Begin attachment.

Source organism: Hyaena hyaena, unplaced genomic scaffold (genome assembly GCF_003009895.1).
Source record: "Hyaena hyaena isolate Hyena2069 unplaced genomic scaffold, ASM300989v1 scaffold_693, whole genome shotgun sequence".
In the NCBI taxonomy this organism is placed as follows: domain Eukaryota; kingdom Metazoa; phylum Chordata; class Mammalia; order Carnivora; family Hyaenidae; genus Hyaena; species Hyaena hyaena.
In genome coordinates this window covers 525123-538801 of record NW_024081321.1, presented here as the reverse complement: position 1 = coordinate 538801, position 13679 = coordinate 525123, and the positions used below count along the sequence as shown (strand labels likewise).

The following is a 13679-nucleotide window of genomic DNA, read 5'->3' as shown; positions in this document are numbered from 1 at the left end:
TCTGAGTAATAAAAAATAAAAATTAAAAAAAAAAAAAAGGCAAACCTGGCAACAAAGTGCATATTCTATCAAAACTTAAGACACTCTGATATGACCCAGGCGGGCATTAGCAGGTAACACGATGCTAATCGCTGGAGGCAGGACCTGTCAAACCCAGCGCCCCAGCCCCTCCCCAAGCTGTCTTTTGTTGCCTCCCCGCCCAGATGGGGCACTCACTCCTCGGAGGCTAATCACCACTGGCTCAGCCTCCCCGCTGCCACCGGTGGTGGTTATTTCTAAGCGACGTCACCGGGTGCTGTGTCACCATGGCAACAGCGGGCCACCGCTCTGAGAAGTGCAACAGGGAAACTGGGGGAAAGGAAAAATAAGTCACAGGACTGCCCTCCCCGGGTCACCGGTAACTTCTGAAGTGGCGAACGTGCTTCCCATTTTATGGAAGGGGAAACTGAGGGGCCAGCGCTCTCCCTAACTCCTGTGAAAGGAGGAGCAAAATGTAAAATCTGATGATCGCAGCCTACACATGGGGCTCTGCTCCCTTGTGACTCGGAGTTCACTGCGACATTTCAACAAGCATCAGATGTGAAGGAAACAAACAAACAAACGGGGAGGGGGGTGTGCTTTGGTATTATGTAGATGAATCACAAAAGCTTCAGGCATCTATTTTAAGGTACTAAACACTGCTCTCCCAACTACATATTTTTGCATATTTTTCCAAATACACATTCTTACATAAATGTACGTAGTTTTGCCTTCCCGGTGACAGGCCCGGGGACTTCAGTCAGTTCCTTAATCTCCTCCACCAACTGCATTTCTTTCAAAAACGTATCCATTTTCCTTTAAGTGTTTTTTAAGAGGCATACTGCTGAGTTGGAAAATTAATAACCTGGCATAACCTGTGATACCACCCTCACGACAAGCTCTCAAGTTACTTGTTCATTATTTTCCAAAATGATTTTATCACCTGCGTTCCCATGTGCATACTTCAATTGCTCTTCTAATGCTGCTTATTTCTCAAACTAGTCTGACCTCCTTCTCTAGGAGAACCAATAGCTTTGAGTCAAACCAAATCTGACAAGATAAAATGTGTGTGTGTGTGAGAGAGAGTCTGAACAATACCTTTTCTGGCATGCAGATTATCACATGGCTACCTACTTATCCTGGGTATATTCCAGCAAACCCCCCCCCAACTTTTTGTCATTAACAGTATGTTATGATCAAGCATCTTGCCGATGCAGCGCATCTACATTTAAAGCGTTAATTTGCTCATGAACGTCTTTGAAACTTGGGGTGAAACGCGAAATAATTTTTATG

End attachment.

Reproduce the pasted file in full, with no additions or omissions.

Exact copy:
Source organism: Hyaena hyaena, unplaced genomic scaffold (genome assembly GCF_003009895.1).
Source record: "Hyaena hyaena isolate Hyena2069 unplaced genomic scaffold, ASM300989v1 scaffold_693, whole genome shotgun sequence".
In the NCBI taxonomy this organism is placed as follows: domain Eukaryota; kingdom Metazoa; phylum Chordata; class Mammalia; order Carnivora; family Hyaenidae; genus Hyaena; species Hyaena hyaena.
In genome coordinates this window covers 525123-538801 of record NW_024081321.1, presented here as the reverse complement: position 1 = coordinate 538801, position 13679 = coordinate 525123, and the positions used below count along the sequence as shown (strand labels likewise).

The following is a 13679-nucleotide window of genomic DNA, read 5'->3' as shown; positions in this document are numbered from 1 at the left end:
TCTGAGTAATAAAAAATAAAAATTAAAAAAAAAAAAAAGGCAAACCTGGCAACAAAGTGCATATTCTATCAAAACTTAAGACACTCTGATATGACCCAGGCGGGCATTAGCAGGTAACACGATGCTAATCGCTGGAGGCAGGACCTGTCAAACCCAGCGCCCCAGCCCCTCCCCAAGCTGTCTTTTGTTGCCTCCCCGCCCAGATGGGGCACTCACTCCTCGGAGGCTAATCACCACTGGCTCAGCCTCCCCGCTGCCACCGGTGGTGGTTATTTCTAAGCGACGTCACCGGGTGCTGTGTCACCATGGCAACAGCGGGCCACCGCTCTGAGAAGTGCAACAGGGAAACTGGGGGAAAGGAAAAATAAGTCACAGGACTGCCCTCCCCGGGTCACCGGTAACTTCTGAAGTGGCGAACGTGCTTCCCATTTTATGGAAGGGGAAACTGAGGGGCCAGCGCTCTCCCTAACTCCTGTGAAAGGAGGAGCAAAATGTAAAATCTGATGATCGCAGCCTACACATGGGGCTCTGCTCCCTTGTGACTCGGAGTTCACTGCGACATTTCAACAAGCATCAGATGTGAAGGAAACAAACAAACAAACGGGGAGGGGGGTGTGCTTTGGTATTATGTAGATGAATCACAAAAGCTTCAGGCATCTATTTTAAGGTACTAAACACTGCTCTCCCAACTACATATTTTTGCATATTTTTCCAAATACACATTCTTACATAAATGTACGTAGTTTTGCCTTCCCGGTGACAGGCCCGGGGACTTCAGTCAGTTCCTTAATCTCCTCCACCAACTGCATTTCTTTCAAAAACGTATCCATTTTCCTTTAAGTGTTTTTTAAGAGGCATACTGCTGAGTTGGAAAATTAATAACCTGGCATAACCTGTGATACCACCCTCACGACAAGCTCTCAAGTTACTTGTTCATTATTTTCCAAAATGATTTTATCACCTGCGTTCCCATGTGCATACTTCAATTGCTCTTCTAATGCTGCTTATTTCTCAAACTAGTCTGACCTCCTTCTCTAGGAGAACCAATAGCTTTGAGTCAAACCAAATCTGACAAGATAAAATGTGTGTGTGTGTGAGAGAGAGTCTGAACAATACCTTTTCTGGCATGCAGATTATCACATGGCTACCTACTTATCCTGGGTATATTCCAGCAAACCCCCCCCCAACTTTTTGTCATTAACAGTATGTTATGATCAAGCATCTTGCCGATGCAGCGCATCTACATTTAAAGCGTTAATTTGCTCATGAACGTCTTTGAAACTTGGGGTGAAACGCGAAATAATTTTTATG